“What’s that?” Henry asked.


Lee and Ku started things off with a collar and elbow tie-up that was quickly transitioned into a waistlock with Lee in control. Lee executed a release German suplex on Ku, and the crowd popped. (That’s how you start off a match with a bang.) Lee pulled a discombobulated Ku back to his feet and hit him with a heavy clothesline. Lee then tagged in Parker. Parker stepped through the ropes as Lee shoved Ku toward his tag team partner, and Parker hit him with an assisted uppercut. Parker then tagged in Lee. Lee whipped Ku into the upstage left corner, and Parker smashed into him with a running forearm. 2point0 then executed a drop toe-hold combined with a flying elbow!

“Give ‘em a little taste,” Wight said.

Austin Gunn tagged himself in, which prompted 2point0 to argue with him over the blind tag. This brief argument bought Ku just enough time to crawl his way to the face team’s corner and tag in Garrini. Garrini taunted Austin by patting his backside (um… okay…) before running at Austin with a clothesline. Austin ducked and fired back with a clothesline of his own, followed by an Irish whip. However, Garrini reversed the Irish whip and assumed the “looking-for-trouble” position. Austin leapfrogged over Garrini, tagged in Colten, and executed a leg sweep. As soon as Garrini found his bearings, Colten stole them again with a dropkick out of nowhere. The Gunn Club then worked together to deliver an assisted blockbuster to Garrini.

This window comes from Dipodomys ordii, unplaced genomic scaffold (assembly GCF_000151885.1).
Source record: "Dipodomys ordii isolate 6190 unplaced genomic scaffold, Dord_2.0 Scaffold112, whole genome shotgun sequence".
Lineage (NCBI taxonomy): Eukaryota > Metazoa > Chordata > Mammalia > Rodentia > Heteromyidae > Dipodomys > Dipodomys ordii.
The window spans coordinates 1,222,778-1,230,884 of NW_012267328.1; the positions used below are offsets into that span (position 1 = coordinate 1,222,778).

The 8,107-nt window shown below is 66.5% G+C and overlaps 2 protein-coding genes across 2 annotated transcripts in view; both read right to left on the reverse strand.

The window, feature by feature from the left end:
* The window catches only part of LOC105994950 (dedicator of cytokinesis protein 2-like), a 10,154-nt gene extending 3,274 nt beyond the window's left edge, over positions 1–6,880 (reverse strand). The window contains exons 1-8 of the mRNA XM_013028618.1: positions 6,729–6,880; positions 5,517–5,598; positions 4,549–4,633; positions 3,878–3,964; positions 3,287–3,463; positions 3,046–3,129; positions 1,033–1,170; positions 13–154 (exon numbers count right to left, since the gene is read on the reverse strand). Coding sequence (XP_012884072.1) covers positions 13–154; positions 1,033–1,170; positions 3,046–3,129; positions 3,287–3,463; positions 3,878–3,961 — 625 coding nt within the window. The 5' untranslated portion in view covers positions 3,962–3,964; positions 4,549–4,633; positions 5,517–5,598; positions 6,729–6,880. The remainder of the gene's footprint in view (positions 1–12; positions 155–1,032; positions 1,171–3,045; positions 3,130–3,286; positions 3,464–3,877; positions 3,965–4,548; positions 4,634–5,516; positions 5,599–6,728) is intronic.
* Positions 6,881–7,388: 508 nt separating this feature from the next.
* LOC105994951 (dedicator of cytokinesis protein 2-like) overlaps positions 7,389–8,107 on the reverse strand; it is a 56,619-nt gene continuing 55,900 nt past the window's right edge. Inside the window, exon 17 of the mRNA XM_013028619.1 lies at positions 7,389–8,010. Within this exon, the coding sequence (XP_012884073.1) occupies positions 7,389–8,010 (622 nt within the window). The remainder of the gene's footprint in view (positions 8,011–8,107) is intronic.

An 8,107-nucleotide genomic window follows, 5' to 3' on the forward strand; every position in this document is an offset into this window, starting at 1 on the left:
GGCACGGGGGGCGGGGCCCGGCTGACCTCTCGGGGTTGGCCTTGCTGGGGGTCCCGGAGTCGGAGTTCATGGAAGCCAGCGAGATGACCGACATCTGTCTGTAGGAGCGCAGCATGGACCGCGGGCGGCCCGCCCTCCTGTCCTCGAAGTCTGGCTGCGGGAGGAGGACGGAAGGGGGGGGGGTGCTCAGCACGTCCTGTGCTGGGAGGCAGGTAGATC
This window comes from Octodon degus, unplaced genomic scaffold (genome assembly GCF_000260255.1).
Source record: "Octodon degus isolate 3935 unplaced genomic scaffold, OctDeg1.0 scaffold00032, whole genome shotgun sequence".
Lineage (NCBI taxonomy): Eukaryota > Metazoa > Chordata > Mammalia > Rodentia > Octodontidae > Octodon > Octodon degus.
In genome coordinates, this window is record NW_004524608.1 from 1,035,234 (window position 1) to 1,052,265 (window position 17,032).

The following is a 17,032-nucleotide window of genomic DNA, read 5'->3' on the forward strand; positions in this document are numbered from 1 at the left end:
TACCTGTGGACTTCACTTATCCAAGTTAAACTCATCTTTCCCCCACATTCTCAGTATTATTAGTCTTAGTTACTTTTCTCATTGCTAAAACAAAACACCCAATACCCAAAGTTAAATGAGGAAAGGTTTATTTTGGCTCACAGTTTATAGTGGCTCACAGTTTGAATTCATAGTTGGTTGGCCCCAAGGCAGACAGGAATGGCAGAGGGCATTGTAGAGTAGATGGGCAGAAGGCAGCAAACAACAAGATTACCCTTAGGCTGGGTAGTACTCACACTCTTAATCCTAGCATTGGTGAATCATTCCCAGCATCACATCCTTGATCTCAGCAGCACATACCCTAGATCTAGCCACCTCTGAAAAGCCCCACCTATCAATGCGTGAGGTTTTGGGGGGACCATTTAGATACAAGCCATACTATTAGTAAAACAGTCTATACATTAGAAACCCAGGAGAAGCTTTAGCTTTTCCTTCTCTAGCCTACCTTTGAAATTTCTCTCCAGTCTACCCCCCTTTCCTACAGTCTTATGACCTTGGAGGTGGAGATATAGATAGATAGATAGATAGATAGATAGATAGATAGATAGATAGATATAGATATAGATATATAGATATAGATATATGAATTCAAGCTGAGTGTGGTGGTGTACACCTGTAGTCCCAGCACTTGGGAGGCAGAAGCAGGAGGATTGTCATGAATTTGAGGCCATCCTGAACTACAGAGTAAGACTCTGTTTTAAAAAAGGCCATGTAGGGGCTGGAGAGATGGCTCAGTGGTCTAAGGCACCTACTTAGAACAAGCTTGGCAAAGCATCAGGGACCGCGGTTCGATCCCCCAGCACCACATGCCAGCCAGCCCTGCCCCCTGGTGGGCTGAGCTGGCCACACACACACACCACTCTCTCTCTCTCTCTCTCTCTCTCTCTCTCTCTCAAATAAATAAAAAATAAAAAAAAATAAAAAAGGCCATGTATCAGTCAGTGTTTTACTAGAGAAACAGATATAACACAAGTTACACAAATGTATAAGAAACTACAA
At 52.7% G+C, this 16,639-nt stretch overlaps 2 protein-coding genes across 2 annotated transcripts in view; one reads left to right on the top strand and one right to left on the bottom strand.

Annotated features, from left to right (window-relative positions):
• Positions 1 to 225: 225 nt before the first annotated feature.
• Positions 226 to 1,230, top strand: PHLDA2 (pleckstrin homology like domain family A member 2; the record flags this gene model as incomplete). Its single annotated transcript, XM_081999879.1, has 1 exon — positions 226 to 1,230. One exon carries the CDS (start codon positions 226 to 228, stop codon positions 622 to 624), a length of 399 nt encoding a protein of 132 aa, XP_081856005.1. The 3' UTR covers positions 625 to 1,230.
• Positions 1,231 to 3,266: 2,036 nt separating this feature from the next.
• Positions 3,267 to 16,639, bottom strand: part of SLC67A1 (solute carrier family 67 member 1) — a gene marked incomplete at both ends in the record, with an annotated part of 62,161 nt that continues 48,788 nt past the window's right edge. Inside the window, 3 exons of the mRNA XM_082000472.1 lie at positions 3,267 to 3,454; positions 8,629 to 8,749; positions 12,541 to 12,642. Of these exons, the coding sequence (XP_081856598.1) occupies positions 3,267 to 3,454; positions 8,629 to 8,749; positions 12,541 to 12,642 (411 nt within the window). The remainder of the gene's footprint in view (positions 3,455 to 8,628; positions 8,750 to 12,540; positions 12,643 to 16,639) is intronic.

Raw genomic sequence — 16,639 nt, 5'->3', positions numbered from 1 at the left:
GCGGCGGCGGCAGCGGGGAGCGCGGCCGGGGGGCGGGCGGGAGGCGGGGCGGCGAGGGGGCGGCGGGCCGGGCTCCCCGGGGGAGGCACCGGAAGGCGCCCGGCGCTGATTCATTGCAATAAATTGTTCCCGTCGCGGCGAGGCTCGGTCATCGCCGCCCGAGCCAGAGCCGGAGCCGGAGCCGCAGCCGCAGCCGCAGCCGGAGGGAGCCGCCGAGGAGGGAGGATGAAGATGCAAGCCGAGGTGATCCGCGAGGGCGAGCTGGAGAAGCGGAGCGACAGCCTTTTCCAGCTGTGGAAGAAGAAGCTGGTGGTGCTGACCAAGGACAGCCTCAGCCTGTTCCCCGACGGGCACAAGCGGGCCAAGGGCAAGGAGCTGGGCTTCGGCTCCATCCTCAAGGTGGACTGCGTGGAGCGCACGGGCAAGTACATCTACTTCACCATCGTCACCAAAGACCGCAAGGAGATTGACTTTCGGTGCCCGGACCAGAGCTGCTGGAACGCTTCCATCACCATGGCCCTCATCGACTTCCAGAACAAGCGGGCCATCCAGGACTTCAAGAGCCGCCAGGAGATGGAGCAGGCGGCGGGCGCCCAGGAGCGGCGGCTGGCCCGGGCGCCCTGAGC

Parker and Levy were tagged in simultaneously, but the action was stalled as 2point0 began arguing with The Gunn Club again. Levy decided to take advantage of the argument by running toward the heel team, but they floored him with a double back elbow takedown. They did this without impeding their ongoing argument in any way. 2point0 and The Gunn Club each grabbed one of Levy’s limbs and performed a four-man pancake slam.

Meanwhile, Daniel Garcia was on the apron (still following the rules for some reason) and desperately wanted to be tagged in so he could partake in the ongoing beatdown. Parker obliged, and Garcia shot out of the corner; he nailed Levy with a running forearm followed by a second forearm to one of Levy’s tag team partners. Alexander jumped into the ring and ran at Garcia with a clothesline, but Garcia blocked him, caught him, and executed a backdrop suplex. Garcia then slapped on a sharpshooter and picked up the win via submission.

WINNER: Garcia & 2point0 & The Gunn Club (w/Billy Gunn) in 4:00